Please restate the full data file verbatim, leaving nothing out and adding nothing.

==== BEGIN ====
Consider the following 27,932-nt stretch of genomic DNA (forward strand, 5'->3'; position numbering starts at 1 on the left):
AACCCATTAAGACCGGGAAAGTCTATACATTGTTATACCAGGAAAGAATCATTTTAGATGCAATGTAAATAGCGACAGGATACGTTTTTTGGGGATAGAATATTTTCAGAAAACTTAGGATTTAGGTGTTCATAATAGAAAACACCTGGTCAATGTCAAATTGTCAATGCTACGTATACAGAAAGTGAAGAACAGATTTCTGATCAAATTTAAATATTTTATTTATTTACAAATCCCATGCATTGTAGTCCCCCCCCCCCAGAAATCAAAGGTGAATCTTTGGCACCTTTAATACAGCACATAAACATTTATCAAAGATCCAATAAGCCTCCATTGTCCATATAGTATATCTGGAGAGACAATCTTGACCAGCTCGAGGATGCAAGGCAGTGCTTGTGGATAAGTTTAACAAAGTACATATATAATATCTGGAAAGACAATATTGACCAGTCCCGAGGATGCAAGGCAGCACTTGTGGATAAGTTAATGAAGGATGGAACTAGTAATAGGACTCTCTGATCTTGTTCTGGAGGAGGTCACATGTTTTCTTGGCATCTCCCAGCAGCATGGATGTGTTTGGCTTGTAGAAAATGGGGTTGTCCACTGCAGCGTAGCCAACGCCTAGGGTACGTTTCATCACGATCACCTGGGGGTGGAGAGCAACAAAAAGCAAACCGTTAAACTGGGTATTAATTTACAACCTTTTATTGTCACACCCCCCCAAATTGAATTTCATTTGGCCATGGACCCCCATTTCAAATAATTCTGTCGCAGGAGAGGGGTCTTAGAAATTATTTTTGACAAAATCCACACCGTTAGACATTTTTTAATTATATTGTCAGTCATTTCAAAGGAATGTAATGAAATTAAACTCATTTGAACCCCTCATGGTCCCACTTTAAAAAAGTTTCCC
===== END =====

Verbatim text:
Consider the following 27,932-nt stretch of genomic DNA (forward strand, 5'->3'; position numbering starts at 1 on the left):
AACCCATTAAGACCGGGAAAGTCTATACATTGTTATACCAGGAAAGAATCATTTTAGATGCAATGTAAATAGCGACAGGATACGTTTTTTGGGGATAGAATATTTTCAGAAAACTTAGGATTTAGGTGTTCATAATAGAAAACACCTGGTCAATGTCAAATTGTCAATGCTACGTATACAGAAAGTGAAGAACAGATTTCTGATCAAATTTAAATATTTTATTTATTTACAAATCCCATGCATTGTAGTCCCCCCCCCCCAGAAATCAAAGGTGAATCTTTGGCACCTTTAATACAGCACATAAACATTTATCAAAGATCCAATAAGCCTCCATTGTCCATATAGTATATCTGGAGAGACAATCTTGACCAGCTCGAGGATGCAAGGCAGTGCTTGTGGATAAGTTTAACAAAGTACATATATAATATCTGGAAAGACAATATTGACCAGTCCCGAGGATGCAAGGCAGCACTTGTGGATAAGTTAATGAAGGATGGAACTAGTAATAGGACTCTCTGATCTTGTTCTGGAGGAGGTCACATGTTTTCTTGGCATCTCCCAGCAGCATGGATGTGTTTGGCTTGTAGAAAATGGGGTTGTCCACTGCAGCGTAGCCAACGCCTAGGGTACGTTTCATCACGATCACCTGGGGGTGGAGAGCAACAAAAAGCAAACCGTTAAACTGGGTATTAATTTACAACCTTTTATTGTCACACCCCCCCAAATTGAATTTCATTTGGCCATGGACCCCCATTTCAAATAATTCTGTCGCAGGAGAGGGGTCTTAGAAATTATTTTTGACAAAATCCACACCGTTAGACATTTTTTAATTATATTGTCAGTCATTTCAAAGGAATGTAATGAAATTAAACTCATTTGAACCCCTCATGGTCCCACTTTAAAAAAGTTTCCC